LONDON • As Jose Mourinho enters his third season with Manchester United following a less-than-ideal pre-season and short of the players he wants, the Portuguese's complaints are serving to galvanise rivals while demoralising his own players.
But, in fairness to the United manager, he has a point with regard to the club's transfer business.
So far this summer, Fred, a £43.7 million (S$77.4 million) Brazil-reserve midfielder, and Diogo Dalot, a £19 million 19-year-old Portuguese full-back, are his only major purchases.
Goalkeeper Lee Grant also arrived from Stoke City for £1.5 million, but is unlikely to be more than a backup to No. 1 David de Gea and Sergio Romero.
That is underwhelming business for a club aiming to topple champions Manchester City.
Mourinho began the summer targeting younger, more dynamic options at full-back.
Aug 27 Tottenham (Home)
Oct 20 Chelsea (A)
Nov 10 Man City (A)
Dec 4 Arsenal (H)
Dec 15 Liverpool (A)
Jan 12 Tottenham (A)
Feb 23 Liverpool (H)
Mar 9 Arsenal (A)
Mar 16 Man City (H)
Apr 27 Chelsea (H)
He believes that, for United to surge forward, as City will do via Kyle Walker and Benjamin Mendy, Antonio Valencia and Ashley Young - both 33 when the campaign starts - have to be upgraded.
Part of management is improving players and here Mourinho must accept responsibility. He has not done what Guardiola has, to offer one case, with Sterling; turning an erratic performer and finisher into a 23-goal forward.
Instead, he acquired the untested Dalot and was informed by Ed Woodward, the executive vice-chairman, that there will be no more additions in the position.
Since last summer, Mourinho has also wanted a wide forward, but just as a deal for Inter Milan's Ivan Perisic collapsed then, there appears scant appetite from Woodward to prise him away this year.
MANCHESTER UNITED'S TRANSFER BALANCE
KEY SIGNING: FRED
Midfielder (£43.7 million; S$77.4 million): The Brazilian was impressive in his first start in a United shirt in the 2-1 pre-season win over Real Madrid. He was calm under pressure and, more importantly for his manager Jose Mourinho, he was willing to track back when needed.
The 25-year-old is a good passer and, with his defensive contribution in the middle of the park, Paul Pogba may be given the licence to roam forward to devastating effect for United.
KEY PLAYERS IN
• Lee Grant, goalkeeper (Stoke, £1.5m)
• Diogo Dalot, defender (Porto, £19m)•
KEY PLAYERS OUT
• Sam Johnstone, goalkeeper (West Brom, £6.5m)
• Daley Blind, defender (Ajax, £14.2m)
Mourinho may yet add the centre-back he wants by acquiring Leicester's Harry Maguire or Tottenham's Toby Alderweireld, although that has to be done in just two days with the transfer window shutting earlier on Thursday.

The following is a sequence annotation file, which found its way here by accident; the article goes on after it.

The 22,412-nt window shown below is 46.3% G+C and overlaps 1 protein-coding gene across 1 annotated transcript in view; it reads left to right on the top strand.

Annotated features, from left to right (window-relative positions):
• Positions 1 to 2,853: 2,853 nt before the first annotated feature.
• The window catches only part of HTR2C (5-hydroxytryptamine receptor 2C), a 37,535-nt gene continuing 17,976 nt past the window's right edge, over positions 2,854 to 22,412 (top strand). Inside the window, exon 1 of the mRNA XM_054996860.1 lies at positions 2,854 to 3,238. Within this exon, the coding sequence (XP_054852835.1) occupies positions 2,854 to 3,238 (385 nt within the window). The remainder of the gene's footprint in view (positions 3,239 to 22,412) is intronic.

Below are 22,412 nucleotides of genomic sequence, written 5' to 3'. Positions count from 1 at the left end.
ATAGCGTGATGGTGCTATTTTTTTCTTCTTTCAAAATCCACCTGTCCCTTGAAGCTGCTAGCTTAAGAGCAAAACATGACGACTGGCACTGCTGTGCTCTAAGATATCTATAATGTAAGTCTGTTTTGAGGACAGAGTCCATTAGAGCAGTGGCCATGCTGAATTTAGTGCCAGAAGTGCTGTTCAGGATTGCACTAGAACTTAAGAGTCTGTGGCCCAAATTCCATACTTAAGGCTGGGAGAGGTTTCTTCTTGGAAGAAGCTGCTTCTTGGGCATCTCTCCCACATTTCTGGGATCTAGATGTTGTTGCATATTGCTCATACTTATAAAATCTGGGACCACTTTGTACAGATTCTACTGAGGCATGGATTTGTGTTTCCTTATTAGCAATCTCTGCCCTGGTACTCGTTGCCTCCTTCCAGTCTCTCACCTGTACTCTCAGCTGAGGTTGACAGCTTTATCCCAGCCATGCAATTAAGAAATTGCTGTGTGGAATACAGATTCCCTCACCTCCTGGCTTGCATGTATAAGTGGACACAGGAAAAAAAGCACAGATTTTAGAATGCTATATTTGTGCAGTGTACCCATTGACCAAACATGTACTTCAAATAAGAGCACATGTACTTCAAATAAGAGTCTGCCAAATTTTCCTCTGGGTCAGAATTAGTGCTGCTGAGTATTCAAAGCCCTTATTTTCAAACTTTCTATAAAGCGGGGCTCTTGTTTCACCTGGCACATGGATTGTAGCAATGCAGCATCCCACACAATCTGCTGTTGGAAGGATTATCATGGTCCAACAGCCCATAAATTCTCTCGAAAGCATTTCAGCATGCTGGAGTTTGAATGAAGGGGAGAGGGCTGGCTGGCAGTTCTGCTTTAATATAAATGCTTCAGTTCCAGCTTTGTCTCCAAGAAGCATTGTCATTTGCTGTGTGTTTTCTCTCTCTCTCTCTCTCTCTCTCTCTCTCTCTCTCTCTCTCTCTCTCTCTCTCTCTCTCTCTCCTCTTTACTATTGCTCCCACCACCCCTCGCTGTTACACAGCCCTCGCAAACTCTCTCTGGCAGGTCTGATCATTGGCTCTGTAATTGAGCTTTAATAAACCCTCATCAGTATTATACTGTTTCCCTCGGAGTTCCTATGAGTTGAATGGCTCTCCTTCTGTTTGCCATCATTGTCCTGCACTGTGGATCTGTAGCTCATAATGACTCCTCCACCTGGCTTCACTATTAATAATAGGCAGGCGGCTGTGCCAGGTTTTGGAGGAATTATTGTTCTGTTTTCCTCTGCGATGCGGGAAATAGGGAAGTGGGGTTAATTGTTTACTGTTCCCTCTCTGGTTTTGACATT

But to close trading short of an A-list full-back and forward would surely make title aspirations distant. Put simply, the squad require more stardust.
Mourinho has only three X-factor footballers: Paul Pogba, Alexis Sanchez and Romelu Lukaku.
Pep Guardiola, on the other hand, can call on nine City stars: David Silva, Kevin de Bruyne, Sergio Aguero, Gabriel Jesus, Leroy Sane, Walker, Mendy, Raheem Sterling and new signing Riyad Mahrez.
Yet, part of management is improving players and here Mourinho must accept responsibility.
He has not done what Guardiola has, to offer one case, with Sterling; turning an erratic performer and finisher into a 23-goal forward who was key in City's record championship triumph.
Under Mourinho, the list of those enhanced might start with Jesse Lingard, Eric Bailly and Lukaku, but it then ends abruptly.
Even Marcus Rashford, a bright light before Mourinho's arrival, has gone sideways.
The pattern is similar regarding recruitment. Since taking over in 2016, Mourinho has signed Bailly, Henrikh Mkhitaryan, Nemanja Matic, Pogba, Lukaku, Sanchez, Zlatan Ibrahimovic, Victor Lindelof, Fred, Dalot and Lee Grant.
Of those who have played, only Matic, Bailly and Lukaku can be deemed successes. Pogba is most indicative of Mourinho's lack of success in the transfer market.
Having struggled at United since returning to the club for a then world-record £93.2 million fee in August 2016, the midfielder was outstanding for France during their triumphant World Cup campaign, suggesting the manager rather than the player is the problem at Old Trafford.
And the former has hardly done himself any favours here by applying more stick than carrot when asked about Pogba's form in Russia.
Pogba needs to approach each match as if it were a final, was the essence of Mourinho's analysis.
This may be true but where was the praise to balance this and offer Pogba the sort of encouragement that might see him perform better for United?
Whether the reasons are valid or not, Mourinho's mood has plunged south early - even before the season has kicked off. With a new campaign around the corner, this is hardly the time to be downbeat.
All in all, it does not augur well for United's hopes or Mourinho's long-term job prospects.